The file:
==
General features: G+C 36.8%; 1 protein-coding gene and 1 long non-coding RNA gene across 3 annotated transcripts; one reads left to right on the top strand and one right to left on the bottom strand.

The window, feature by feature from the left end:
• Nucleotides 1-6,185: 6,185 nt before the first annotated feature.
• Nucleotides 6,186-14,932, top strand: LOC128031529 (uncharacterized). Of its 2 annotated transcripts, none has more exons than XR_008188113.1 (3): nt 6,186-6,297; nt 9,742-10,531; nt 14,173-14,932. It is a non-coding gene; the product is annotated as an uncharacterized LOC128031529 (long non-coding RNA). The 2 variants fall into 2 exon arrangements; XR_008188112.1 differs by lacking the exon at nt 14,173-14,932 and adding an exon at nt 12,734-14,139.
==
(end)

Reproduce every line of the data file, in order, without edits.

General features: G+C 36.8%; 1 protein-coding gene and 1 long non-coding RNA gene across 3 annotated transcripts; one reads left to right on the top strand and one right to left on the bottom strand.

The window, feature by feature from the left end:
• Nucleotides 1-6,185: 6,185 nt before the first annotated feature.
• Nucleotides 6,186-14,932, top strand: LOC128031529 (uncharacterized). Of its 2 annotated transcripts, none has more exons than XR_008188113.1 (3): nt 6,186-6,297; nt 9,742-10,531; nt 14,173-14,932. It is a non-coding gene; the product is annotated as an uncharacterized LOC128031529 (long non-coding RNA). The 2 variants fall into 2 exon arrangements; XR_008188112.1 differs by lacking the exon at nt 14,173-14,932 and adding an exon at nt 12,734-14,139.